Symptoms of Athlete’s foot

 

 

 

 

 

 

 

 

 

 

 

Athlete’s foot or Tinea pedis is caused by a fungal infection between the toes and over the foot. The commonest symptoms are itching, burning, stinging, flaking, scaling, blistering and bleeding skin between the toes or the sides of the feet.

Symptoms of the condition

  • Red and itchy skin between toes and sides of the feet.
  • Burning, and stinging of the skin
  • Peeling, flaking and scaling of the affected skin
  • Blistering that may ooze secretions or bleed. The lesions may appear crusty or weeping.
  • Secondary bacterial infections may occur at the raw infected sites. This complicates the infection with pain, swelling, bleeding, oozing or formation of pus.
  • Thick, discoloured and easily breakable toe nails. This is called onychomycosis
  • Associated fungal infections may occur. These include ringworm on any part of the skin or jock’s itch over the groin.
  • Sometimes athlete’s foot can be spread to the hands. This condition is called tinea manuum. It occurs when a sufferer of Athlete’s foot does not wash his or her hands after touching the infected skin on their feet.

 

Types of Athlete’s foot

Types of Tinea pedis infections include toe web infections, moccasin-type infections and so forth.

Toe web infections

Toe web infections commonly affect the webs between the two smallest toes. The skin turns pale, moist and soft initially.

There may be pain, burning or stinging with itching and a slight smell.

As the infection worsens there may be secondary bacterial infection. This may lead to foul smell, pain, pus formation, blistering, oozing and bleeding.

Moccasin-type infection

Moccasin-type infection is a long term infection. It starts as a small area of dryness, burning, or itching skin. Slowly the area is thickened, with scaling, flaking and peeling skin. This may affect toe nails as well.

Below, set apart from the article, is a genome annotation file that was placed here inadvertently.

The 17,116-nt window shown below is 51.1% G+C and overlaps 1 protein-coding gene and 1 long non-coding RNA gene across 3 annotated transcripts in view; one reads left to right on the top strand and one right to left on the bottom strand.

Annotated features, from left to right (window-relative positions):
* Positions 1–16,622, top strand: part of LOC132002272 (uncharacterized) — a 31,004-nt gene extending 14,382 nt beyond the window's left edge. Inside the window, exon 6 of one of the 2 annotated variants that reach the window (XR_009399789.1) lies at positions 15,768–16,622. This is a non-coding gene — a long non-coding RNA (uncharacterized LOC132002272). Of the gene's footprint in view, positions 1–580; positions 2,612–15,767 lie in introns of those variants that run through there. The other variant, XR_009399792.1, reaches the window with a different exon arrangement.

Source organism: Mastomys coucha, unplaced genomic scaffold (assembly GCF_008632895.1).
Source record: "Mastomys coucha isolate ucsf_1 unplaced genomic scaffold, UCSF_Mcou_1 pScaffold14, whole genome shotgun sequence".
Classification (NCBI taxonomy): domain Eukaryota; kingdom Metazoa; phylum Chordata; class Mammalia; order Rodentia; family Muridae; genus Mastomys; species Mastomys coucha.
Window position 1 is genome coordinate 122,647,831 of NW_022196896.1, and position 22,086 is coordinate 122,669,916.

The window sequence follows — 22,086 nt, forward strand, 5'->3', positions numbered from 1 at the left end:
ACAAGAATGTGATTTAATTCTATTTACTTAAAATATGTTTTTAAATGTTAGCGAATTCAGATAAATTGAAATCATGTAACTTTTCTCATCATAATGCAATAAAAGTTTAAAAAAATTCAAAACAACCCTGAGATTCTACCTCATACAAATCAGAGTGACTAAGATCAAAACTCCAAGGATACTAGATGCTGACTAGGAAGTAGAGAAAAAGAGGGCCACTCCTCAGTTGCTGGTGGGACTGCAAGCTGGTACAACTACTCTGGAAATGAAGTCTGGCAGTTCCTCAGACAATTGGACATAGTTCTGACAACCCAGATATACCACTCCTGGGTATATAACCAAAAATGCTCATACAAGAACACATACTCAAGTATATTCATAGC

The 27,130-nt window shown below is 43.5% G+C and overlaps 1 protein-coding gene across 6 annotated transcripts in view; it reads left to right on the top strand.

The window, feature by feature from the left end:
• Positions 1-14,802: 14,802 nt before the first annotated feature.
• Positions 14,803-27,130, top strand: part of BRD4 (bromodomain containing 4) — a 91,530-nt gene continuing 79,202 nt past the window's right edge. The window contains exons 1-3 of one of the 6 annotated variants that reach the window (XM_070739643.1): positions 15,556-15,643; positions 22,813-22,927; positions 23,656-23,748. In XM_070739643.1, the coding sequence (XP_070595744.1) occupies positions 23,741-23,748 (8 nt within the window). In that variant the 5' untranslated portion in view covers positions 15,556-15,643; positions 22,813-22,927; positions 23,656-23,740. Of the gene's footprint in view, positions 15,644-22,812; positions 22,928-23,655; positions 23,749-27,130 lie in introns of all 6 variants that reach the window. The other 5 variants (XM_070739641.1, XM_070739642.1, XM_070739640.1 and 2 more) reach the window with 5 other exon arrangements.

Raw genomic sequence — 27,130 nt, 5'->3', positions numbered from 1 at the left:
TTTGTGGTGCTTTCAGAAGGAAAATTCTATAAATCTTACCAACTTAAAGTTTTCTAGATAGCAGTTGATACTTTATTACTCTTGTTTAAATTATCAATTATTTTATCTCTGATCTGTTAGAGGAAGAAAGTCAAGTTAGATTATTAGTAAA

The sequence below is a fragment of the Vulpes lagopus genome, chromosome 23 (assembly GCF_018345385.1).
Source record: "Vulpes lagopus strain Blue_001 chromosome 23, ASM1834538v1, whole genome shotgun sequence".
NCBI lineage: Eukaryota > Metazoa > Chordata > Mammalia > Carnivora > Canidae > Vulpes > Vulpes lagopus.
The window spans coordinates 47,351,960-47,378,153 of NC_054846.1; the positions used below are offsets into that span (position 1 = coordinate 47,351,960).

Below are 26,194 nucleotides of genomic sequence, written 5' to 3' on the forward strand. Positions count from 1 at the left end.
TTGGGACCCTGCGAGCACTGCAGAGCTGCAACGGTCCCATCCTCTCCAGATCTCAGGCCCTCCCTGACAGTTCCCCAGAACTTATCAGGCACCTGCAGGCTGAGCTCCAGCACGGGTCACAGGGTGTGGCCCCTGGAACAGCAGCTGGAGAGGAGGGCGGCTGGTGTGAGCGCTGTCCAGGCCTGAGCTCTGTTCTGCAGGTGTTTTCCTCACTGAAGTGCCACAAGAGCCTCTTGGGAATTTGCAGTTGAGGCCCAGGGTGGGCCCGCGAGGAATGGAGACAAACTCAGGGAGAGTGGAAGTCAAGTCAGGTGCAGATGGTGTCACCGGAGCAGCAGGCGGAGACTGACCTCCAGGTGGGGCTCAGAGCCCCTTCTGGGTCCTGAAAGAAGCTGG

Vesicular infection

Vesicular infection is the least common type of athlete’s foot. It begins as blisters usually over the instep of the foot or in the toe webs.

It may progress to a full-fledged infection often affecting other areas. There may be a risk of secondary bacterial infections as well.

 

See The Podiatrist for all your foot problems

www.thepodiatrist.co.nz

 

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About Your feet and podiatry with Caron Orelowitz | Registered Podiatrist - Auckland

Caron Orelowitz was born in Johannesburg and emigrated to New Zealand in 1997. She studied Podiatry at The Witwatersrand Technikon and was in private practice in South Africa for a few years, before setting off to ‘the other side of the world’. Auckland Podiatry. Since 1998 she has been helping people of all ages who have problems with their feet, from the elderly, to sports people, and those who just want some TLC for the feet. At present she has 5 practices (with a satellite Diabetes Practice out West Auckland), owns a children’s shoe shop (Scooters in Remuera), and tries to fit in some exercise when time permits. Caron is an active member of Podiatry New Zealand (NZ), and holds the position of Treasurer for the Auckland Branch, as well as representing the Northern Region on the Executive Council. She is registered under HPCAA (Health Practitioner Competency Assurance Act), and is often seen attending (and organizing) Seminars and workshops. Caron has a special interest in Paediatrics and can often be seen on the floor showing children some exercises. ACC registered Discounts for Super Gold Card Holders, members of Grey Power and Green Prescription participants. www.thepodiatrist.co.nz www.yourfeet.co.nz

Posted on June 27, 2012, in Contact a Podiatrist, What is a Podiatrist, Your feet and tagged , , , , , , , , , , , , , , , , , , , , , , , . Bookmark the permalink. Leave a comment.

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